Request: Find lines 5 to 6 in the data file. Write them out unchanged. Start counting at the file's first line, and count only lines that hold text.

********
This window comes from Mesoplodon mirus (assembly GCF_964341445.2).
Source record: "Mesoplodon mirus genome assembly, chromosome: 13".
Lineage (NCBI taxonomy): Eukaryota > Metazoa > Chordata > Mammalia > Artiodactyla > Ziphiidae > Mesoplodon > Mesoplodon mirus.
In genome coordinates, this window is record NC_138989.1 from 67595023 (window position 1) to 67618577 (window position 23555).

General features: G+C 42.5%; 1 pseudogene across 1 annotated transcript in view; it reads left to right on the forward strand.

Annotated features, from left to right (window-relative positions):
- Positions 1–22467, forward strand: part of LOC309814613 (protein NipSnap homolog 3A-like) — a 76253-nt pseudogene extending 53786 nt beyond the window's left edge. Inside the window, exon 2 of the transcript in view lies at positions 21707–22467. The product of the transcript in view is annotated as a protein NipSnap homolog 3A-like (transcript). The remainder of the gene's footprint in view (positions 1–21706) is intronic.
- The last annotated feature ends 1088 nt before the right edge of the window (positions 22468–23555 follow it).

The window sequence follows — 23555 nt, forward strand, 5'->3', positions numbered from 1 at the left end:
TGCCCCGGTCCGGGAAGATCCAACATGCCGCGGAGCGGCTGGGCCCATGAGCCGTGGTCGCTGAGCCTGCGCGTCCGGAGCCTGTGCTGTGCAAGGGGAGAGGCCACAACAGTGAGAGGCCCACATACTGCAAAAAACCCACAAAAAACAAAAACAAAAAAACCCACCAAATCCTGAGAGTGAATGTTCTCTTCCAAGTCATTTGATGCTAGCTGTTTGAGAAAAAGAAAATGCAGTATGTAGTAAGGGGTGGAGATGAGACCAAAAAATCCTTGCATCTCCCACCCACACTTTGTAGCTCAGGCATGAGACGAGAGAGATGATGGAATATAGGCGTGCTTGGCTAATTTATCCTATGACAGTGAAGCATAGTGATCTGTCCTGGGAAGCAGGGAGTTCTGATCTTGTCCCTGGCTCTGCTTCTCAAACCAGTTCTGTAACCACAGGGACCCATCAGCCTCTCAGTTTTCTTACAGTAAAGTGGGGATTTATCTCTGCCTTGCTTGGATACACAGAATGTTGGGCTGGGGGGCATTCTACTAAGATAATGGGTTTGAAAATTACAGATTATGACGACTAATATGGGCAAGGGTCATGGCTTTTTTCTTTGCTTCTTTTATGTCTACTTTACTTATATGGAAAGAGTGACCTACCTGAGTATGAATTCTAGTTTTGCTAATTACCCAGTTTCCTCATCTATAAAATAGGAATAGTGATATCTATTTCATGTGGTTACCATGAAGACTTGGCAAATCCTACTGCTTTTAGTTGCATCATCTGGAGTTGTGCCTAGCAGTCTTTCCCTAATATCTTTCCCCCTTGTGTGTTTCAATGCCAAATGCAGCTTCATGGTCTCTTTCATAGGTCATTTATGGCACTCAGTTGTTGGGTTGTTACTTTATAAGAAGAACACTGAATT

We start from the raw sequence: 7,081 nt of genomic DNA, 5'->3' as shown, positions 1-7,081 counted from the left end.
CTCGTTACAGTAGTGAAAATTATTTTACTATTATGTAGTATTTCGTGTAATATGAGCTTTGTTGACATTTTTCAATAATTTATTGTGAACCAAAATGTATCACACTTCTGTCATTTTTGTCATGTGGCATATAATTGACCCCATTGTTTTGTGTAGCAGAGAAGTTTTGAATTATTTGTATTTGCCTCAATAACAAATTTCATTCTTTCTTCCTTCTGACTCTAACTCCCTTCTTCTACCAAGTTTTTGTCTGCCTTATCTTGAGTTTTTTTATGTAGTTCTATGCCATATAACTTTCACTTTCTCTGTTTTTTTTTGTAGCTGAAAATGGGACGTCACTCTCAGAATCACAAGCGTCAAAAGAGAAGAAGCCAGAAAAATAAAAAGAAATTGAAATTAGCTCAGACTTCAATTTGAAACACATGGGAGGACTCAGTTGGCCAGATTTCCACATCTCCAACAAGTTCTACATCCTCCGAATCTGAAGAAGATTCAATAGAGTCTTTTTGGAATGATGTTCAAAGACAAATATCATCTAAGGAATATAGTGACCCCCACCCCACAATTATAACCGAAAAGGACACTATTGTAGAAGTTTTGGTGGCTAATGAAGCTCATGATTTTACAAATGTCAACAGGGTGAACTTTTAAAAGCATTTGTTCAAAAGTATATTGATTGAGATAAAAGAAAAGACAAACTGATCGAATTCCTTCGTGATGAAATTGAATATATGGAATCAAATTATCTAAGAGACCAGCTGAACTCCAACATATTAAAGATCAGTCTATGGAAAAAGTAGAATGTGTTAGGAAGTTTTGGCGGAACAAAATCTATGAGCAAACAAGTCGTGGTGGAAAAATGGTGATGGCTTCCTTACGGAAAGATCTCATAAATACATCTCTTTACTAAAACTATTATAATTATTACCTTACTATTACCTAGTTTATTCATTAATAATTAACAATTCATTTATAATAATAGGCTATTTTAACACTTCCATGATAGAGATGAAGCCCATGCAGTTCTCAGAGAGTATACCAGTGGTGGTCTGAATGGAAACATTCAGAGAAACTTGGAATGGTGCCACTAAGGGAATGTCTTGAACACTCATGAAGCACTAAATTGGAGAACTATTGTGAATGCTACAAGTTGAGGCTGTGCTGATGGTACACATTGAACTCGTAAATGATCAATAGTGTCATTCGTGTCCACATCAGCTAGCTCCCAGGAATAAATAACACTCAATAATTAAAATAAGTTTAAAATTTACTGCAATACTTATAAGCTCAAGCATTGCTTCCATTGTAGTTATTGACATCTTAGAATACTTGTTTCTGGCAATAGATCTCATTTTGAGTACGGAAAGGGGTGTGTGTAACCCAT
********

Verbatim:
General features: G+C 42.5%; 1 pseudogene across 1 annotated transcript in view; it reads left to right on the forward strand.

Annotated features, from left to right (window-relative positions):